New Clinic Helps Transgender Children

Lurie Children's Hospital provides resource for families with children suffering with gender issues

A new clinic at Lurie Children's Hospital is designed to help transgender children struggling with their identity.

The clinic's director, Dr. Rob Garafolo, says the clinic already has 30 patients, helping families who didn't have anywhere else to turn for guidance.

"It doesn't happen when you're an adult, it doesn't happen when you're a teenager, someone's gender is determined when they're 3, 4, 5," Garafolo says. "It's not about giving a child a label, or making some sort of extreme intervention early on. The biggest thing our clinic serves is it gives people a sense that they're not going through this alone."

Lisa Salas says she knew something was different about her son, David -- now known as Jae -- when he was only 2 or 3 years old.

"Wanting to play with dolls and wanting pretty things like ribbons," Salas said.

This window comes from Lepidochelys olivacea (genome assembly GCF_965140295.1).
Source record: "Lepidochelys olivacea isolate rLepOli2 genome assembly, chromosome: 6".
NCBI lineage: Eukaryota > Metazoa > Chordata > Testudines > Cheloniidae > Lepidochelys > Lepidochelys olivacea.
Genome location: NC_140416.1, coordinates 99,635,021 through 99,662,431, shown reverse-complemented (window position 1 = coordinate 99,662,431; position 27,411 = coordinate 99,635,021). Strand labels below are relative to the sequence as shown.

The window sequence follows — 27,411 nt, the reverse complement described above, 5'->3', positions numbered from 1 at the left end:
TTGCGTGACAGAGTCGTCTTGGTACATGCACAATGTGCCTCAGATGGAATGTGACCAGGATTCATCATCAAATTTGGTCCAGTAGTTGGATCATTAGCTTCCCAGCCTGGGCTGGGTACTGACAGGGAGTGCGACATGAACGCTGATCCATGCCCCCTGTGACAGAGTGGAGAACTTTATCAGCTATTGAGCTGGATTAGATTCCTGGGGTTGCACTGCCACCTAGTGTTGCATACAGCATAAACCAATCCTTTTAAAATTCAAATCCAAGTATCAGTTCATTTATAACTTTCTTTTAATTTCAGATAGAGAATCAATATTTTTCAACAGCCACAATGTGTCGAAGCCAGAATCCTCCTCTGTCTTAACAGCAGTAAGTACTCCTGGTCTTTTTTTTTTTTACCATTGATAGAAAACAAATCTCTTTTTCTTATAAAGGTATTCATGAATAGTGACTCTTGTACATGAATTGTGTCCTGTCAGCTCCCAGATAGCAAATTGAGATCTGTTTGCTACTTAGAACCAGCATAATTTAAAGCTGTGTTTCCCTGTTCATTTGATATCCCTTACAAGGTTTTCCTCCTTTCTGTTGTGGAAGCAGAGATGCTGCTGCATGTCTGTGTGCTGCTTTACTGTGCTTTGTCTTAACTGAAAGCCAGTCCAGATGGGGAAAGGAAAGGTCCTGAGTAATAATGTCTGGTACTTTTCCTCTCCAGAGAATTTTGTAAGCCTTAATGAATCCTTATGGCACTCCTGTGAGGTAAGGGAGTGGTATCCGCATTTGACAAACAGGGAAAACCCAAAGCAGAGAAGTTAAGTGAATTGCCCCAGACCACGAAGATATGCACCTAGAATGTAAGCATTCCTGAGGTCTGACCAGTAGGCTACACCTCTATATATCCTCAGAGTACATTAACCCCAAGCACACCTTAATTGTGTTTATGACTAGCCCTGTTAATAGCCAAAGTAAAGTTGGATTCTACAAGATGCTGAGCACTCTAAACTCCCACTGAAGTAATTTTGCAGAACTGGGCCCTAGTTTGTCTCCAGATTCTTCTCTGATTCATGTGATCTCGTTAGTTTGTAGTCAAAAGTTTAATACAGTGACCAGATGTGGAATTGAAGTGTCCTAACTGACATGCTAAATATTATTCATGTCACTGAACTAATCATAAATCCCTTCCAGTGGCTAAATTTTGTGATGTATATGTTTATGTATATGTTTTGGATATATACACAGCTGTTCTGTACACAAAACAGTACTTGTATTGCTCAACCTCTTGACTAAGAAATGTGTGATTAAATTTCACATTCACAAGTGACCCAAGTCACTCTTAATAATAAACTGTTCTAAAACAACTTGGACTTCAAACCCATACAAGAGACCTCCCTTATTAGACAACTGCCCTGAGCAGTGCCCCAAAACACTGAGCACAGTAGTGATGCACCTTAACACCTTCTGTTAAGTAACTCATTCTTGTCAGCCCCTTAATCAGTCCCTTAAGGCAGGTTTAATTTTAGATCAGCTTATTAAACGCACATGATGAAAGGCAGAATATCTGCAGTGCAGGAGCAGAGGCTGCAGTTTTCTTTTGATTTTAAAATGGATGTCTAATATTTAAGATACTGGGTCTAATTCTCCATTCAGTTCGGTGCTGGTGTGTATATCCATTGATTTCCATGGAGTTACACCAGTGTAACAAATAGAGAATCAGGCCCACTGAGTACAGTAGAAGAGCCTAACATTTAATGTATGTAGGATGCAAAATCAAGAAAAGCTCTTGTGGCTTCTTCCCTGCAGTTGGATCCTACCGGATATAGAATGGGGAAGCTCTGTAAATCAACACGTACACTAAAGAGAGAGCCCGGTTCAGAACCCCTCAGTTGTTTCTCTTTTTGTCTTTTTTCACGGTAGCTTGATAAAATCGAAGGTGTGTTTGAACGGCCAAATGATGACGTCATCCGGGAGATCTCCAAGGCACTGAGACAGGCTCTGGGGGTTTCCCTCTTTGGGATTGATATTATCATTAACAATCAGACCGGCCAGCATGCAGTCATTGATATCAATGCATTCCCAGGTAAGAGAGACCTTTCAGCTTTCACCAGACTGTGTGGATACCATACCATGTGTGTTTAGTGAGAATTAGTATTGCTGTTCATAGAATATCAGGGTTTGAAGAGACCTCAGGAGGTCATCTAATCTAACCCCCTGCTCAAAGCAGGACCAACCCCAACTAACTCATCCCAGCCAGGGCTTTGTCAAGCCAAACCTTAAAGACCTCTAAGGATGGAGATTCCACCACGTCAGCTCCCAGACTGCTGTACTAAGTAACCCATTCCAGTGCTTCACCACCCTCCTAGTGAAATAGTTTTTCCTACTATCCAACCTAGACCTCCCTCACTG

Jae says she had always felt conflicted about her identity.

"In my heart I've always know that I was a girl," Jae says. "I just pretended to be a boy. I was miserable."

A couple of years ago, Shales and Jae watched a show about being transgender and started reading articles online, and things started to click.

"The definition of gay isn't really me because I always knew I wanted to be a girl," Jae says.

Jae started to embrace her femininity, growing her hair, wearing girl’s clothes to a school dance and even getting a school bathroom designated for her use. But they were searching for a doctor who understood the situation, and didn't find one until the Lurie clinic opened.

"Had I known then what I know now, I would have raised her as a girl," Salas says.

Jae says she will soon start taking testosterone blockers to prevent male puberty and also start taking female hormones.

"I'm excited to take the next step toward being a girl. I can't wait to have all the things that girls have," Jae says.

Jae, born as David Jacob Gonzalez, is among the 30 patients at the transgender identity clinic at Lurie Children's Hospital. She describes how it is to live being "uncomfortable in your own skin."

Lisa Salas says she knew something was different about her son, David -- now known as Jae -- when he was only 2 or 3 years old. She describes the impact of having a transgender child on the family.

Dr. Rob Garafolo is the director of the Gender, Sexuality and HIV Prevention Center at Ann & Robert H Lurie Children's Hospital of Chicago. He describes gender variance and the clinic's goals.

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